2K’s latest military shooter doesn’t provide easy answers – and makes for a gripping game.
With war, no answers come easy. An enemy’s motives may not be what you think, as he or she may merely be protecting their family; but on the other hand, someone’s decision could be fueled by the fact that something’s just not right. With Spec Ops: The Line, the long-awaited third-person action shooter from 2K Games and Yager, this feeling really seeps in as you, Captain Walker, and your fellow team members investigate goings-on in Dubai, trying to locate Colonel John Konrad and his fellow members of the 33rd U.S. Battalion.
It sounds like a set-up for a routine action game, and, at first glance, it seems that way. But as you play through Spec Ops, you begin to realize that this is just a smaller part of the picture. When Konrad, who vanished with his Battalion months ago, is heard from again, it’s through a distorted audio transmission that indicates something is off. Walker, who refuses to believe what happened to Konrad, heads out to investigate, only to find his team plowing head first into trouble, not only with local mercenaries, but U.S. soldiers.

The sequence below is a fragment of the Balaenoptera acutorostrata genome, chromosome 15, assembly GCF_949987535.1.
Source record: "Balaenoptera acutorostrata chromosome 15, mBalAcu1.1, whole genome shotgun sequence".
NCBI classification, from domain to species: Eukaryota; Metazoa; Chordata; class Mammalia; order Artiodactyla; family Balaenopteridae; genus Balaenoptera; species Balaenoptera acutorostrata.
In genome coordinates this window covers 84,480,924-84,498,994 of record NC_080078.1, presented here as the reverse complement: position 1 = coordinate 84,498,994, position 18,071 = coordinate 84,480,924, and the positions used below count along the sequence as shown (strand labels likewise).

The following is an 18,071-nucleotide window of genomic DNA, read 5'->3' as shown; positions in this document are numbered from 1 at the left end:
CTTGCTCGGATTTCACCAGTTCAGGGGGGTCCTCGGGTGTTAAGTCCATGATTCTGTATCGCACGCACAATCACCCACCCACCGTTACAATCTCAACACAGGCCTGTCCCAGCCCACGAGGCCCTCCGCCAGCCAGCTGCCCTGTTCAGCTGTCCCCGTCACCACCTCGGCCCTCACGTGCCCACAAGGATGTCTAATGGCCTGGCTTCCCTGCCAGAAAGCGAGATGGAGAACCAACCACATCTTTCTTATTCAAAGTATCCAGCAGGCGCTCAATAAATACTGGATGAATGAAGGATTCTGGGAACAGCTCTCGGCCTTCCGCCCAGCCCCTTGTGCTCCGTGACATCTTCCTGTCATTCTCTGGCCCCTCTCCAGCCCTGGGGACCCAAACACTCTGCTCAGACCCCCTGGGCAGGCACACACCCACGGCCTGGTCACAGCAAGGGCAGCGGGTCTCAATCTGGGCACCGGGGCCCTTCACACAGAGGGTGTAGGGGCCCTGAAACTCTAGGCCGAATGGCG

To give away any more of the plot would ruin the experience that awaits you in Spec Ops: The Line, but let’s just say it delivers more emotionally than any Battlefield you’re likely to get your hands on. In fact, the last time we felt anything this gripping in a video game was back with Call of Duty 4: Modern Warfare, between the first-person execution and the harrowing feeling of a post-nuclear assault. But Spec Ops goes deeper than that, as you actually feel the effects of each decision Walker makes. Not everything is so cut and dry – even when you think a choice is for the best, it isn’t entirely so.
This gripping set-up is on par with Francis Ford Coppola’s Apocalypse Now and Heart of Darkness, really making you take in the feeling of war. And while not everyone will be prepared for that, fans of the genre owe it to themselves to play through it twice, just to see where your moral decisions lead you.
The gameplay backs up the plot to a degree, with plenty of third-person shooting and the ability to command your squad mates to take out targets as needed. There’s plenty of action here, and it’s quite satisfying, though not everything is faultless. The cover system needs some work, and too often your AI partners will fall behind when you need them. But otherwise, it’s solid, and gives you opportunities galore for head shots.
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